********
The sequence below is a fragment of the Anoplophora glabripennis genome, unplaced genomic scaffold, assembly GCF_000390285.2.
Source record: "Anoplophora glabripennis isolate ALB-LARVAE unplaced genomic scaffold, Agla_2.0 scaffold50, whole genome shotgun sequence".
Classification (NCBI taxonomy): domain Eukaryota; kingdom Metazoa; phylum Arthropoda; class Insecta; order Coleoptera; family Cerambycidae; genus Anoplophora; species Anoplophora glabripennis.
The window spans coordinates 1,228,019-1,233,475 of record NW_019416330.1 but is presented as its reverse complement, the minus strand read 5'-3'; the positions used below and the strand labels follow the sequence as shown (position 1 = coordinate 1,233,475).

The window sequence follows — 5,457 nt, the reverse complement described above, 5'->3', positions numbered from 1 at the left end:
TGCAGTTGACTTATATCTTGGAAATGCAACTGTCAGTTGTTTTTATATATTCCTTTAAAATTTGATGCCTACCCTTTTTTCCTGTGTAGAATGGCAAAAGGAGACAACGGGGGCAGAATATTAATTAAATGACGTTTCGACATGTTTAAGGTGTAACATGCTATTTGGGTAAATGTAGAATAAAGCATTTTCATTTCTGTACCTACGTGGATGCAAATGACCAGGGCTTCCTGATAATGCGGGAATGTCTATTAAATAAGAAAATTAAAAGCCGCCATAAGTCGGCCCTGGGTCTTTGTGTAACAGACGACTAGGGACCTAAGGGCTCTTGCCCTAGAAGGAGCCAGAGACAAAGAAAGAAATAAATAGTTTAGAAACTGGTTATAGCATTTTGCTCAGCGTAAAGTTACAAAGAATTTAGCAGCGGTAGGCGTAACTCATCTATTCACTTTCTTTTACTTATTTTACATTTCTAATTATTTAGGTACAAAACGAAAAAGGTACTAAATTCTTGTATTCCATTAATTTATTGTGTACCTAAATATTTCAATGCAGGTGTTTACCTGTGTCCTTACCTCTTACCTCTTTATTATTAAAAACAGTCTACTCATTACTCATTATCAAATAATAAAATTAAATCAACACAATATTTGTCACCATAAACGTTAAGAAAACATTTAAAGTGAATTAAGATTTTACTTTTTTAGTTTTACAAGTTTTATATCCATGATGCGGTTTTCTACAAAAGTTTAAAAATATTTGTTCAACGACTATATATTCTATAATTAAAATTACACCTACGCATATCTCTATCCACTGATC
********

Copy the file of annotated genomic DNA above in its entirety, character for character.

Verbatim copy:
The sequence below is a fragment of the Anoplophora glabripennis genome, unplaced genomic scaffold, assembly GCF_000390285.2.
Source record: "Anoplophora glabripennis isolate ALB-LARVAE unplaced genomic scaffold, Agla_2.0 scaffold50, whole genome shotgun sequence".
Classification (NCBI taxonomy): domain Eukaryota; kingdom Metazoa; phylum Arthropoda; class Insecta; order Coleoptera; family Cerambycidae; genus Anoplophora; species Anoplophora glabripennis.
The window spans coordinates 1,228,019-1,233,475 of record NW_019416330.1 but is presented as its reverse complement, the minus strand read 5'-3'; the positions used below and the strand labels follow the sequence as shown (position 1 = coordinate 1,233,475).

The window sequence follows — 5,457 nt, the reverse complement described above, 5'->3', positions numbered from 1 at the left end:
TGCAGTTGACTTATATCTTGGAAATGCAACTGTCAGTTGTTTTTATATATTCCTTTAAAATTTGATGCCTACCCTTTTTTCCTGTGTAGAATGGCAAAAGGAGACAACGGGGGCAGAATATTAATTAAATGACGTTTCGACATGTTTAAGGTGTAACATGCTATTTGGGTAAATGTAGAATAAAGCATTTTCATTTCTGTACCTACGTGGATGCAAATGACCAGGGCTTCCTGATAATGCGGGAATGTCTATTAAATAAGAAAATTAAAAGCCGCCATAAGTCGGCCCTGGGTCTTTGTGTAACAGACGACTAGGGACCTAAGGGCTCTTGCCCTAGAAGGAGCCAGAGACAAAGAAAGAAATAAATAGTTTAGAAACTGGTTATAGCATTTTGCTCAGCGTAAAGTTACAAAGAATTTAGCAGCGGTAGGCGTAACTCATCTATTCACTTTCTTTTACTTATTTTACATTTCTAATTATTTAGGTACAAAACGAAAAAGGTACTAAATTCTTGTATTCCATTAATTTATTGTGTACCTAAATATTTCAATGCAGGTGTTTACCTGTGTCCTTACCTCTTACCTCTTTATTATTAAAAACAGTCTACTCATTACTCATTATCAAATAATAAAATTAAATCAACACAATATTTGTCACCATAAACGTTAAGAAAACATTTAAAGTGAATTAAGATTTTACTTTTTTAGTTTTACAAGTTTTATATCCATGATGCGGTTTTCTACAAAAGTTTAAAAATATTTGTTCAACGACTATATATTCTATAATTAAAATTACACCTACGCATATCTCTATCCACTGATC